Publishing content to multiple channels is now the norm, but are publishers doing it effectively and efficiently? We grabbed five minutes with Ross Paterson, the new CEO at multichannel publishing specialists, WoodWing.
Q: In terms of digital transition, where is the publishing industry now?
A: We have all come a long way. It is great to see all of the different initiatives that publishers are taking to create new revenue streams. The Economist, Condé Nast, TI Media have all been successful in increasing digital subscriptions by understanding their audience’s needs and creating quality content for them. Others are creating additional revenue with product licensing, or through affiliates. Clearly everyone is experimenting and learning fast. We have seen many positive stories from publishers stating that their digital revenue lines are growing significantly. So, although we’re not quite there yet, based on the progress that we are seeing with our customers, I am really optimistic of a sustainable future for publishers.
Q: What emerging publishing trends should we all be keeping an eye on?
A: Well a trend that has been here for some time, but that I still expect to increase in the future, is the use of AI. As machine learning continues to increase in popularity, AI will become more and more intelligent. Furthermore, in the near future, I expect audio to be more of an integral part of storytelling. Recently, I read a story that excited me: it was explaining how to tell stories using multiple techniques. For example, using text, (interactive) video, audio and even events (live & virtual) to cover a story. The Harvard Business Review is ahead of the pack in this area.
Q: What can publishers do to increase engagement?
A: Let me start with the obvious: it comes down to understanding your audience. What do they want? I know it is so obvious but I feel that in the recent past, with the pressure to publish to every new publishing platform, it has set us in the wrong direction.
Publishers should select the platforms that are most important to their audiences and communicate with them there. A good overall digital experience allows you to build relationships with your audiences first. Create a multi-platform strategy that is based on the behaviour patterns of those you want to reach, and provide them with valuable content. And only after you have solidified your relationship with your audience and have them fully engaged, then introduce your products, services and additional offerings.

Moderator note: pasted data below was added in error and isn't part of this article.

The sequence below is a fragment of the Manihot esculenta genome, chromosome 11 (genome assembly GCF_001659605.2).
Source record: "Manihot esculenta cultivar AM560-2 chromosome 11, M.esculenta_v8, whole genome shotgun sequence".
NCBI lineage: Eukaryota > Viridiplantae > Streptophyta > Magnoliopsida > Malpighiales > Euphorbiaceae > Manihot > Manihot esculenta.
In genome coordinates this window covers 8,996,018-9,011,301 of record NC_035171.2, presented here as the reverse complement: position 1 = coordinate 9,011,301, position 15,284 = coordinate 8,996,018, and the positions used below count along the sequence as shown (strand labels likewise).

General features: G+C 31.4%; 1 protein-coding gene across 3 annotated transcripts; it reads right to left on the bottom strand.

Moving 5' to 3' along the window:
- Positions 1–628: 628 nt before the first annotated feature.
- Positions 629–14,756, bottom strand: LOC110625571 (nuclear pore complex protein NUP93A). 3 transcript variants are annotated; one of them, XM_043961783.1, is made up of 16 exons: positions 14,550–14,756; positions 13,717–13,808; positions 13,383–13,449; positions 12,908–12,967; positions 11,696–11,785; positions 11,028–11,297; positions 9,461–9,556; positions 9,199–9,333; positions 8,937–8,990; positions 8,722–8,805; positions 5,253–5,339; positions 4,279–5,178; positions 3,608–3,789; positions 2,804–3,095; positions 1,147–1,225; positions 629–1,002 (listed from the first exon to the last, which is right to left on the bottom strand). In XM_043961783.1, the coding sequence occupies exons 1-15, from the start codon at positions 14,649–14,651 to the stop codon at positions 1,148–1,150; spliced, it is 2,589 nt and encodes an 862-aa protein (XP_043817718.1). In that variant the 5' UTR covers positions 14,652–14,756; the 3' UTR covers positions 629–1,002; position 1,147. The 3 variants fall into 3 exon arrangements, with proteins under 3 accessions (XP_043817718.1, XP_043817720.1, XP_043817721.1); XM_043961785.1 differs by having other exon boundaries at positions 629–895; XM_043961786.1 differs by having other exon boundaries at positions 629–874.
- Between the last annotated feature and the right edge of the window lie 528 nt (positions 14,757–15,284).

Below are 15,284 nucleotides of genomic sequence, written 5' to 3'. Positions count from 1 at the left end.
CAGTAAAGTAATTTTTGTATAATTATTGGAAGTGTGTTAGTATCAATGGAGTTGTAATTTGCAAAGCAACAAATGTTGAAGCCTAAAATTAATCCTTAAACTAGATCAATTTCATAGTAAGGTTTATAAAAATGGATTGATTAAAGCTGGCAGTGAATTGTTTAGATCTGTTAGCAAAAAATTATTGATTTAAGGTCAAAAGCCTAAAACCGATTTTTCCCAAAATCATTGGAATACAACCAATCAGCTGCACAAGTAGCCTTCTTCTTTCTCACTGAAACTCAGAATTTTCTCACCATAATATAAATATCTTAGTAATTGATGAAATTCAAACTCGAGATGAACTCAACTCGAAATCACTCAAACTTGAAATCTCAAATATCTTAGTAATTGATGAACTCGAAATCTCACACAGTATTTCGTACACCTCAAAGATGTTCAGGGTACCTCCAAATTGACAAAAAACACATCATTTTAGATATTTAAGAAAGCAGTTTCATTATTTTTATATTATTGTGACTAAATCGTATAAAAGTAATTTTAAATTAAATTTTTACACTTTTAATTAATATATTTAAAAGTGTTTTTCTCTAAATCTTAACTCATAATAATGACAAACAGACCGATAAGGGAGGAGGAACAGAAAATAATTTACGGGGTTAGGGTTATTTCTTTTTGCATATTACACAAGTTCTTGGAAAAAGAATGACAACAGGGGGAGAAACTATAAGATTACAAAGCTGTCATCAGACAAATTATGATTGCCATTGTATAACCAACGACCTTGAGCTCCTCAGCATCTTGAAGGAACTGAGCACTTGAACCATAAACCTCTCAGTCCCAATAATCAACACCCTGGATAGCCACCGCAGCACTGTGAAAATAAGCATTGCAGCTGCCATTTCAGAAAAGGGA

Q: What is the secret of efficient multichannel content creation?
A: Changing the way you work. A great story is a great story. Whether it is for digital or print. So, publishers should really focus on creating great stories first. After that, choose where and how you want to publish the story. I still see some editorial teams organised in an inefficient way. The key is to have a workflow with a technology stack that allows you to create a story with full team collaboration, do channel specific tweaks and publish it to any channel of your choice, all in one system. So, the secret is having your teams adopt this way of working and having the technology that supports this workflow. Increasing collaboration and reusing great content is vital.
Q: In publishing workflows, where, typically, can the greatest efficiencies be found?
A: As the amount of content to be created grows, so does the challenge to structure and archive content. Having one repository in which you can search, find and re-use content saves a lot of time. Besides that, it allows you to have control over the content, your most valuable assets and how they are used. This is one area where technology can really help to increase efficiency.
The second area is in organising editorial teams. Too often, we come across organisations that are structured around channels, for example one team for digital and one team for print. Whereas having editorial teams that are focused on creating great stories or on their specialist topic area, allows for better output and efficiency.
Q: How can ‘digital pennies’ be turned into ‘digital pounds’?
A: I would say, keep experimenting. Focus on creating quality content by understanding your audience’s interests and needs. And reuse that quality content in different formats to quickly and easily create additional revenue streams. I am convinced consumers will pay for quality content and recent research proves this. In that sense, ‘fake news’ is helping quality journalism to be of value. So, it comes down to: know your audience, create relevant content, experiment with using content in different formats, and operate using smart technology that allows for efficient story creation.